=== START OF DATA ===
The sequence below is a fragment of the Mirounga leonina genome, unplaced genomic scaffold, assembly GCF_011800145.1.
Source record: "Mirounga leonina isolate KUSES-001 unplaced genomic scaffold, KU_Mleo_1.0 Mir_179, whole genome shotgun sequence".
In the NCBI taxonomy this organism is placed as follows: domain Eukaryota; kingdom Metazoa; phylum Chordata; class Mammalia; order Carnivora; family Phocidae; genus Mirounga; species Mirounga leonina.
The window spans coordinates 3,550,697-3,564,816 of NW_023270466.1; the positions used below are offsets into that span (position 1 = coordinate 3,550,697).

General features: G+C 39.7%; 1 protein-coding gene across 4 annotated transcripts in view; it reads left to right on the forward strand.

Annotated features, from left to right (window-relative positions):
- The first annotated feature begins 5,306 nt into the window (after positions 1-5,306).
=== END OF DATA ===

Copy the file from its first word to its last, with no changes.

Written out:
The sequence below is a fragment of the Mirounga leonina genome, unplaced genomic scaffold, assembly GCF_011800145.1.
Source record: "Mirounga leonina isolate KUSES-001 unplaced genomic scaffold, KU_Mleo_1.0 Mir_179, whole genome shotgun sequence".
In the NCBI taxonomy this organism is placed as follows: domain Eukaryota; kingdom Metazoa; phylum Chordata; class Mammalia; order Carnivora; family Phocidae; genus Mirounga; species Mirounga leonina.
The window spans coordinates 3,550,697-3,564,816 of NW_023270466.1; the positions used below are offsets into that span (position 1 = coordinate 3,550,697).

General features: G+C 39.7%; 1 protein-coding gene across 4 annotated transcripts in view; it reads left to right on the forward strand.

Annotated features, from left to right (window-relative positions):
- The first annotated feature begins 5,306 nt into the window (after positions 1-5,306).